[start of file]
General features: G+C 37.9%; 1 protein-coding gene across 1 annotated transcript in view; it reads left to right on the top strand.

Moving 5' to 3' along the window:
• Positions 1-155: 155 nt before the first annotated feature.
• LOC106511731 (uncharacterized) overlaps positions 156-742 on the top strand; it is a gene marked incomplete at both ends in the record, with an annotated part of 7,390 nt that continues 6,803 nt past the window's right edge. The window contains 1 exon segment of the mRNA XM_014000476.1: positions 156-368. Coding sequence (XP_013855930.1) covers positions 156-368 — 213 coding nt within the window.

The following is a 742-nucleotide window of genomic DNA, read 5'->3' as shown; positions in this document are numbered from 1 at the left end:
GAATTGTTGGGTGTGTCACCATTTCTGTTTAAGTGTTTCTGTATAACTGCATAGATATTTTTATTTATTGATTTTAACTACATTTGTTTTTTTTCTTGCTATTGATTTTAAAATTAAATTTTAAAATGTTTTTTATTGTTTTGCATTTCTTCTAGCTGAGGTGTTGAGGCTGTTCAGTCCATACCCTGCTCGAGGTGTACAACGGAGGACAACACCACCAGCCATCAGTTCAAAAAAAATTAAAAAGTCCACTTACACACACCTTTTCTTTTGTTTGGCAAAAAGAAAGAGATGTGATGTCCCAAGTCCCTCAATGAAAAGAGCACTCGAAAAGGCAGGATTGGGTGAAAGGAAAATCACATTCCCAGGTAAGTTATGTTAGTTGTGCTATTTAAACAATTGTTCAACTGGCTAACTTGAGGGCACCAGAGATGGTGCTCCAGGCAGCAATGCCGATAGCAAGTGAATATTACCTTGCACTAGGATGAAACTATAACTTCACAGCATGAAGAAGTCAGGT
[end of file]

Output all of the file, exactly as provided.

General features: G+C 37.9%; 1 protein-coding gene across 1 annotated transcript in view; it reads left to right on the top strand.

Moving 5' to 3' along the window:
• Positions 1-155: 155 nt before the first annotated feature.
• LOC106511731 (uncharacterized) overlaps positions 156-742 on the top strand; it is a gene marked incomplete at both ends in the record, with an annotated part of 7,390 nt that continues 6,803 nt past the window's right edge. The window contains 1 exon segment of the mRNA XM_014000476.1: positions 156-368. Coding sequence (XP_013855930.1) covers positions 156-368 — 213 coding nt within the window.

The following is a 742-nucleotide window of genomic DNA, read 5'->3' as shown; positions in this document are numbered from 1 at the left end:
GAATTGTTGGGTGTGTCACCATTTCTGTTTAAGTGTTTCTGTATAACTGCATAGATATTTTTATTTATTGATTTTAACTACATTTGTTTTTTTTCTTGCTATTGATTTTAAAATTAAATTTTAAAATGTTTTTTATTGTTTTGCATTTCTTCTAGCTGAGGTGTTGAGGCTGTTCAGTCCATACCCTGCTCGAGGTGTACAACGGAGGACAACACCACCAGCCATCAGTTCAAAAAAAATTAAAAAGTCCACTTACACACACCTTTTCTTTTGTTTGGCAAAAAGAAAGAGATGTGATGTCCCAAGTCCCTCAATGAAAAGAGCACTCGAAAAGGCAGGATTGGGTGAAAGGAAAATCACATTCCCAGGTAAGTTATGTTAGTTGTGCTATTTAAACAATTGTTCAACTGGCTAACTTGAGGGCACCAGAGATGGTGCTCCAGGCAGCAATGCCGATAGCAAGTGAATATTACCTTGCACTAGGATGAAACTATAACTTCACAGCATGAAGAAGTCAGGT